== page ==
January 8, 2016 Print

In order for the judicial system to protect individual rights effectively, it takes judges who understand the ideas of liberty and the constitutional limits of government power. That’s why it’s so exciting that Clint Bolick, vice president for litigation with Atlas Network partner the Goldwater Institute, has been appointed to the Arizona Supreme Court by Gov. Doug Ducey. Bolick has embodied a commitment to freedom and limited government for decades.

“The most notable thing about this appointment is Bolick’s extensive background in libertarian public interest litigation and advocacy of greater judicial protection of property rights and economic liberty,” wrote Jonathan H. Adler, Case Western University School of Law professor, in the Washington Post. “Among other things, Bolick co-founded the Institute for Justice, served as president of the Alliance for School Choice, and (most recently) was Vice President for litigation at the Arizona-based Goldwater Institute. Before co-founding IJ, Bolick had worked at the Landmark Legal Foundation, the Equal Employment Opportunity Commission and the Justice Department.”

Gov. Ducey accompanied the appointment announcement with words of praise for Bolick’s career-spanning legal and intellectual accomplishments as a defender of the ideas of liberty.

“Clint is nationally renowned and respected as a constitutional law scholar and as a champion of liberty,” Gov. Ducey said in a press release. “He brings extensive experience and expertise, an unwavering regard for the rule of law and a firm commitment to the state and citizens of Arizona. I’m confident Clint will serve impartially and honorably in this important role.”

Bolick describes his judicial philosophy as “textualism,” which involves taking the words of the Constitution literally but differs from a standard “original intent” judicial philosophy

“[T]extualists also start with the plain meaning of the text, but if it is ambiguous, they will consult the structure, purpose, and history of the provision,” Bolick wrote in his 2007 Cato Institute book David’s Hammer: The Case for an Activist Judiciary. “Structure relates to the internal relationship among provisions of the Constitution and to its overall framework of government. Purpose is discerned from the intent of the drafters or ratifiers, so that intent still plays a part but is contextual rather than dispositive. History involves the law or practices that preceded involvement, as well as early postenactment interpretations. Among the alternate approaches, textualism seems best suited to produce objectively the original meaning of constitutional provisions.”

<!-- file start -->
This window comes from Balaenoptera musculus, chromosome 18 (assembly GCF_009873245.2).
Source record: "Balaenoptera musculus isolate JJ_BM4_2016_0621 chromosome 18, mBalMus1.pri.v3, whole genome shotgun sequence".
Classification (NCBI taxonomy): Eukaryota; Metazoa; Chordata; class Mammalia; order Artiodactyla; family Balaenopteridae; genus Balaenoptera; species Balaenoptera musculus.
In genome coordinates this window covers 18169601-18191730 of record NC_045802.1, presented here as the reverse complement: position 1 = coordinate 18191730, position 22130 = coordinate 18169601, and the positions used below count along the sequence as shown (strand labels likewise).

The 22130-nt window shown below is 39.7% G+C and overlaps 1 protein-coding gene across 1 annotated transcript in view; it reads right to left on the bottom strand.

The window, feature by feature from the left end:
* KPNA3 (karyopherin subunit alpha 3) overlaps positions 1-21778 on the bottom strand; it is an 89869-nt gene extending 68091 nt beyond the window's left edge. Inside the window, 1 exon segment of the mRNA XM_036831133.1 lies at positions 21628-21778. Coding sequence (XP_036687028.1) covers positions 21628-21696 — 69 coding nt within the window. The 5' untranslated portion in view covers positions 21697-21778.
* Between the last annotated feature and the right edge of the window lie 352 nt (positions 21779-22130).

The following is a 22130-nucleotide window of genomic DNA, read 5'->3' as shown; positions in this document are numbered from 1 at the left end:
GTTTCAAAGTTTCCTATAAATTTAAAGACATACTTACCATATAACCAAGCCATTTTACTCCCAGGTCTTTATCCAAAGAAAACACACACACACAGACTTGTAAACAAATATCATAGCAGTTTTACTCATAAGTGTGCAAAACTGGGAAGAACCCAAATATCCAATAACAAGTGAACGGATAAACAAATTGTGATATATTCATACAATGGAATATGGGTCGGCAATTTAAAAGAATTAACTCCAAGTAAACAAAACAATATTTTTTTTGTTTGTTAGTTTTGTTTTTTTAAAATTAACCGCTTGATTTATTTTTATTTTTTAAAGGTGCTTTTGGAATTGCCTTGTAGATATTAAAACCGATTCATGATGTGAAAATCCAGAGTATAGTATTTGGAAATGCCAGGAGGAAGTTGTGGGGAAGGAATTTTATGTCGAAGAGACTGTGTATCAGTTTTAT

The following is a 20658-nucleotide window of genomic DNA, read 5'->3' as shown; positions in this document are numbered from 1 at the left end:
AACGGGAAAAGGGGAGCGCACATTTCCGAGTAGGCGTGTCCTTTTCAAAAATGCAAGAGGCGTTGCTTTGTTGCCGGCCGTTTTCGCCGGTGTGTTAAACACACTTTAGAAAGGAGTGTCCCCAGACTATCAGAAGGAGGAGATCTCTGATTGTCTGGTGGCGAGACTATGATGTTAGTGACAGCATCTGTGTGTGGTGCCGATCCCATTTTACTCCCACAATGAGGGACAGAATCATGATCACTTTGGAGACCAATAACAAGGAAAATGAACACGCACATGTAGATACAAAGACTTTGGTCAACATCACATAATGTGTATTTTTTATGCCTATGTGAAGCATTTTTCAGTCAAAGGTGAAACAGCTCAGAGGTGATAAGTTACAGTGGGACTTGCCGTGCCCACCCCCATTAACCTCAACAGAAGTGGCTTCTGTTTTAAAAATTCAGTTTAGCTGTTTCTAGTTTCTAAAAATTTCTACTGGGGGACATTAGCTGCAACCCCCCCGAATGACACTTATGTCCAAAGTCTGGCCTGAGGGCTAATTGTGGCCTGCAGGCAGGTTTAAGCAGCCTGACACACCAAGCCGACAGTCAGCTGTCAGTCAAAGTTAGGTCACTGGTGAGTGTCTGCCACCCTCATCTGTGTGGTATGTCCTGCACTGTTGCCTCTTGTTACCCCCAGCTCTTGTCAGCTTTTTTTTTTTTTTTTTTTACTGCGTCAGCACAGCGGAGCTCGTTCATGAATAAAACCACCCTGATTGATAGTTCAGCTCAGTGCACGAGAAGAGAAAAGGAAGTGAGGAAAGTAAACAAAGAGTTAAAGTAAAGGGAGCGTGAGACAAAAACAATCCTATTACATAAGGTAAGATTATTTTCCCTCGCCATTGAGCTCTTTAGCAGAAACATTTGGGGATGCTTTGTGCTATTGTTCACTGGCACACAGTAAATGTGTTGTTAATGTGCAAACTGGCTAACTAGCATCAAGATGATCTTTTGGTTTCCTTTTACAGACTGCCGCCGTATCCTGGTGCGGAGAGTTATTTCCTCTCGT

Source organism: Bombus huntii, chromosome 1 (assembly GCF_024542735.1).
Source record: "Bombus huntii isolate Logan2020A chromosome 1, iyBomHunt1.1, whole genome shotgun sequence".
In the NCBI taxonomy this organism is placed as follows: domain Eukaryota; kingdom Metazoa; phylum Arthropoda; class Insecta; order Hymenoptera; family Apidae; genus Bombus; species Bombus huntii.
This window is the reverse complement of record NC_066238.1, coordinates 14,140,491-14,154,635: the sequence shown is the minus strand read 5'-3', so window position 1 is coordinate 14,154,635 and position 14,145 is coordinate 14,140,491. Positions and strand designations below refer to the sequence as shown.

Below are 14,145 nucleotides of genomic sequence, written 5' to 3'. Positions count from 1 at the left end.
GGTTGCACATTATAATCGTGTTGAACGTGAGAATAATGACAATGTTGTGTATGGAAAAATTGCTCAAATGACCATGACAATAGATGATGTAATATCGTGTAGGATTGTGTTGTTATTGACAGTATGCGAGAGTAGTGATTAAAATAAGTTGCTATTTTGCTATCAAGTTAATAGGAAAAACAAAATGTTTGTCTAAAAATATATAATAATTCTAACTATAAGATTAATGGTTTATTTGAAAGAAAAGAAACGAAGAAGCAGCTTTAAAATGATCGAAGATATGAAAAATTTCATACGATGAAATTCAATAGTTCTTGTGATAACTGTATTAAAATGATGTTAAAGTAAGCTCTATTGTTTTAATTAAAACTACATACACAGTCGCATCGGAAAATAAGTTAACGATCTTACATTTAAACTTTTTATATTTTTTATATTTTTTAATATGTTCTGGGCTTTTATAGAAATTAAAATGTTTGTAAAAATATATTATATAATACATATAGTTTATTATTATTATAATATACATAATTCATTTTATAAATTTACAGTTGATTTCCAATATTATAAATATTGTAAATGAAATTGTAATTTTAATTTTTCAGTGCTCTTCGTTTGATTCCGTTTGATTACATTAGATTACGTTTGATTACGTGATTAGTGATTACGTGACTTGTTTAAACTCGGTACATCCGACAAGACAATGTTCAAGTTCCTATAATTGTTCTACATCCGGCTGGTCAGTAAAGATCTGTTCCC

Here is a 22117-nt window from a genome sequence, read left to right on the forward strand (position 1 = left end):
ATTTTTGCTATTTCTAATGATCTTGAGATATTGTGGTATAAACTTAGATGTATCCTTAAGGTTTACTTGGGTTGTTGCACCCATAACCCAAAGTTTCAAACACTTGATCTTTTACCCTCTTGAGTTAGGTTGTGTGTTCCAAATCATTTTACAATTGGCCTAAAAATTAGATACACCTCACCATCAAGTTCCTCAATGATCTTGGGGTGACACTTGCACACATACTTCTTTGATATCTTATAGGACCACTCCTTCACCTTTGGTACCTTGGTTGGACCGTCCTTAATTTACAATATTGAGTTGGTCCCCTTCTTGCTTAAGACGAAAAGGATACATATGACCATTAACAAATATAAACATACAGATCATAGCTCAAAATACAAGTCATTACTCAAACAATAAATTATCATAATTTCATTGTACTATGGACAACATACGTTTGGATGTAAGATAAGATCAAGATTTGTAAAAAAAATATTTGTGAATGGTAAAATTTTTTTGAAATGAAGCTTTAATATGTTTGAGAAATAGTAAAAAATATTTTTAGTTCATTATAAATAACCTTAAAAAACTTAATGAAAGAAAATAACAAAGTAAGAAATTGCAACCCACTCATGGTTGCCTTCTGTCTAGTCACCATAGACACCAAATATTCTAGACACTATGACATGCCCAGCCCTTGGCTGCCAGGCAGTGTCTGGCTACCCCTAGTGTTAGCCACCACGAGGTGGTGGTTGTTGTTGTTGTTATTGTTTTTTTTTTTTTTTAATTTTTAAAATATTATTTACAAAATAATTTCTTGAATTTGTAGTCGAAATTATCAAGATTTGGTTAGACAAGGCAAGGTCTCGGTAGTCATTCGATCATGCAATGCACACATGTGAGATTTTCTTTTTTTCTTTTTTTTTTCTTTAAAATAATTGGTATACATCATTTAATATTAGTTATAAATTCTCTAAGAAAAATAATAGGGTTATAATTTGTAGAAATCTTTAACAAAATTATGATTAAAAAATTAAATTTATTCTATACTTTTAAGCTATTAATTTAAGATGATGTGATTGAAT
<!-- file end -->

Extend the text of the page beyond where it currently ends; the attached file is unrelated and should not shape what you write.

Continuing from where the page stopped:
Goldwater Institute President Darcy Olsen also offered her appreciation for Bolick’s years of service, both with her organization and with the broader liberty movement.

“As a litigator, Clint Bolick has vindicated the fundamental constitutional rights of all Americans, including winning landmark cases that protected the right to earn an honest living and expanded educational options for children nationwide,” Olsen said in a press release. “Americans can count on Clint to be on the side of all Americans in defending our constitutional freedoms.”

Bolick has participated as a mentor in Atlas Network's mentorship program, part of Atlas Leadership Academy, a suite of online and in-person training opportunities designed to strengthen the reach and leadership capacity of pro-liberty think tank leaders and staff.

"There’s so much local and institutional knowledge in our movement that it would be a huge missed opportunity not to take advantage of it," said Foundation for Economic Education Chief Operations Officer Richard Lorenc, who was paired with Bolick as his mentor during his time in the mentorship program. "This program allows me to do just that — learn from a leader who has experience and insight on the challenges and opportunities I'm wrestling with every day."